The Walden Effect: Farming, simple living, permaculture, and invention.

The Great Neighborhood Book

The Great Neighborhood BookDaddy gave me Jay Walljasper's The Great Neighborhood Book a few years ago on the understanding I'd review it on our blog.  Unfortunately, there weren't enough plants and non-human animals in the book to move it out of my slush pile, so it sat there until our failed intern experiment got me thinking that I needed to learn more about community-building.

It turns out I could have sucked the marrow out of The Great Neighborhood book in just a few hours, but the long wait was no big loss because there is, unfortunately, absolutely nothing for rural dwellers in the whole text.  In fact, Walljasper is one of those folks who believes that cities are the only solution to environmental problems (a stance I tend to disagree with since the extra car use in rural areas can easily be offset by working online and growing your own food).

Anyway, rants aside, I love the idea of turning neighborhoods into interconnected villages, and I wish someone would write a similar book for the countryside.  While I'm waiting for The Great Neighborhood: The Rural Edition, a few of Walljasper's tips might carry over to our habitat.  For example, a neighborhood listserv (or, in this day and age, perhaps a facebook page) could help people communicate more, and Mark's always wanted to get folks on our little road together once a month for a potluck.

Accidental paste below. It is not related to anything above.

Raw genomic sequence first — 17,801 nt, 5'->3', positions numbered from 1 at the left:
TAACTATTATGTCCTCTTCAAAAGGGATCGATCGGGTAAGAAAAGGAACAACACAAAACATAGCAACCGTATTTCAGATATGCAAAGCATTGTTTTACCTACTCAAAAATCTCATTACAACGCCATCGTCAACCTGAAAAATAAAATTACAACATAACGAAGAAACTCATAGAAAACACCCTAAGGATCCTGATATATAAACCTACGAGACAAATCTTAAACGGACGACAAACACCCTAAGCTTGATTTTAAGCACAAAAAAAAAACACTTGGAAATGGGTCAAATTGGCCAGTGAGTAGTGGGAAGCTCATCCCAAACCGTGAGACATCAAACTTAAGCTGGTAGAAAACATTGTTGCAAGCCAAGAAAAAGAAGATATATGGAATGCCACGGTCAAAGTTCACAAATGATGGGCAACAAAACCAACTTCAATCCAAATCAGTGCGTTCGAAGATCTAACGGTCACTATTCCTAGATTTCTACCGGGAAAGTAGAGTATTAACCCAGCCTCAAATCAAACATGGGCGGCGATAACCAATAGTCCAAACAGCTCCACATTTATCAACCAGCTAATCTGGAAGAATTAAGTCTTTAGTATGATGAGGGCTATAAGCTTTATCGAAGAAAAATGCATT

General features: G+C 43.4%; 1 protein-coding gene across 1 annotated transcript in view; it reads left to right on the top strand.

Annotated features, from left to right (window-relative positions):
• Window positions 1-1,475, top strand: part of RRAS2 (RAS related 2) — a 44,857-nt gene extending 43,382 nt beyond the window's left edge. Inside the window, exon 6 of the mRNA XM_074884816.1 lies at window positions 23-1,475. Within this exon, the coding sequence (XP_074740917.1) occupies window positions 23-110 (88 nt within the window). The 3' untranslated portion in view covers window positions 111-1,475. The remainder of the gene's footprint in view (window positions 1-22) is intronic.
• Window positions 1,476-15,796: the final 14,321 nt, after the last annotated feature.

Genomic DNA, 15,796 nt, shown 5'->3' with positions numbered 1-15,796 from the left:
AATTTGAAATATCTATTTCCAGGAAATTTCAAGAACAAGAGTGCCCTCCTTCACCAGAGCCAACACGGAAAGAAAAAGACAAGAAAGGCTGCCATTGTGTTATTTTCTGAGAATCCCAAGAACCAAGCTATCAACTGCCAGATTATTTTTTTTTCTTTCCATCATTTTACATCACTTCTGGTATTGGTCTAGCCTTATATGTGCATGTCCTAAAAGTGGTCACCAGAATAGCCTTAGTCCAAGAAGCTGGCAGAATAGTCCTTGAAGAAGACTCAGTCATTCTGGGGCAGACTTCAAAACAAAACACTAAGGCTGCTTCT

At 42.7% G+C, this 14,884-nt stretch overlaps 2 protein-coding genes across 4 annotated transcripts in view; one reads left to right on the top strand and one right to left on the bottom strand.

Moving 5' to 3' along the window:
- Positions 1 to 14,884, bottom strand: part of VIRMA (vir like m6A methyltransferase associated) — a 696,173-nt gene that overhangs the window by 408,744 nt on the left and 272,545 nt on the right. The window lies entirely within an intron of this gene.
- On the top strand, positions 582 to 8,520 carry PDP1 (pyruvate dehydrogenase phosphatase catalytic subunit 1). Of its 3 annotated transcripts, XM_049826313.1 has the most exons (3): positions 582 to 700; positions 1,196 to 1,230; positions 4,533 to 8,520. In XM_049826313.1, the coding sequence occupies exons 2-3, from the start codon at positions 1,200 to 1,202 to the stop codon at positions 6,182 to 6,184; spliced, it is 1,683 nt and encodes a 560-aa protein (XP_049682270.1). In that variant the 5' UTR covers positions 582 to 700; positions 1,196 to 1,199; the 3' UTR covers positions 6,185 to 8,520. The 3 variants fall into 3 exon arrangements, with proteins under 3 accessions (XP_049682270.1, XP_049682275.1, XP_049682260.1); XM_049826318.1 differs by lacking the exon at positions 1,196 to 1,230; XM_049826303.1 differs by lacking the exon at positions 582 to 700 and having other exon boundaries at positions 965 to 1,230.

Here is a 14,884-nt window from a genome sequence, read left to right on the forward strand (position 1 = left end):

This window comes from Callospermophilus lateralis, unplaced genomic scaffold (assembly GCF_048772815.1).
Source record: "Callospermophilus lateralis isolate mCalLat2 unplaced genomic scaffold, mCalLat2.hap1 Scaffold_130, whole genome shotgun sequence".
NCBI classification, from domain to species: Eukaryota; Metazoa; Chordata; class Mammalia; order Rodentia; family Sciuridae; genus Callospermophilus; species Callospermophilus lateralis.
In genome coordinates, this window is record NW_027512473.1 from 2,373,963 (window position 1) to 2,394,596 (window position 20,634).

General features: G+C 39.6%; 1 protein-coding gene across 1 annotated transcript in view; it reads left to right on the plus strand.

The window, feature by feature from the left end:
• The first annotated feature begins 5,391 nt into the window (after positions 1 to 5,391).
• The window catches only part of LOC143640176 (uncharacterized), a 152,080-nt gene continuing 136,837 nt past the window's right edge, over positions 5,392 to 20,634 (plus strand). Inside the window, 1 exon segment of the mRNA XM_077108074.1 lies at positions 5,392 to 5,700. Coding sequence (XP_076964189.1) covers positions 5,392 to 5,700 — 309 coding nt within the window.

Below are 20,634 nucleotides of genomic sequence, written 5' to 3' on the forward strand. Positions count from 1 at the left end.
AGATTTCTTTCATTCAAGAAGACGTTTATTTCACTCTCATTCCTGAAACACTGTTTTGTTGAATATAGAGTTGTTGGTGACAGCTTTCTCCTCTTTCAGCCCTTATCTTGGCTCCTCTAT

On the other hand, if you live in a suburb or urban area, I highly recommend at least flipping through this easy-to-read book to get ideas for turning your neighborhood around.  Learn how putting a bench in front of your house or waving at people passing by can turn up new friends, decrease crime, and slow traffic.  Walljasper might change your mind about dogs (good for neighborhoods) and wide roads (bad for neighborhoods), and the case studies will definitely inspire you to get out there and make change.

Do you have a suggestion for a more rural-based community-building book?  I suspect someone out there has done as good a job with that topic as Walljasper did with the city neighborhood.

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About us: Anna Hess and Mark Hamilton spent over a decade living self-sufficiently in the mountains of Virginia before moving north to start over from scratch in the foothills of Ohio. They've experimented with permaculture, no-till gardening, trailersteading, home-based microbusinesses and much more, writing about their adventures in both blogs and books.

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Facebook makes its money by selling data about you. You are not their customer, but their product. So if you value online privacy (such as it is, and what there is of it) don't go on facebook. Be aware that social networking sites like facebook and twitter and advertisement sellers like google track you wherever you go online. For that reason I advise anybody to install a script blocker (like e.g. noscript for firefox) in their browser so you can decide what to allow on which sites.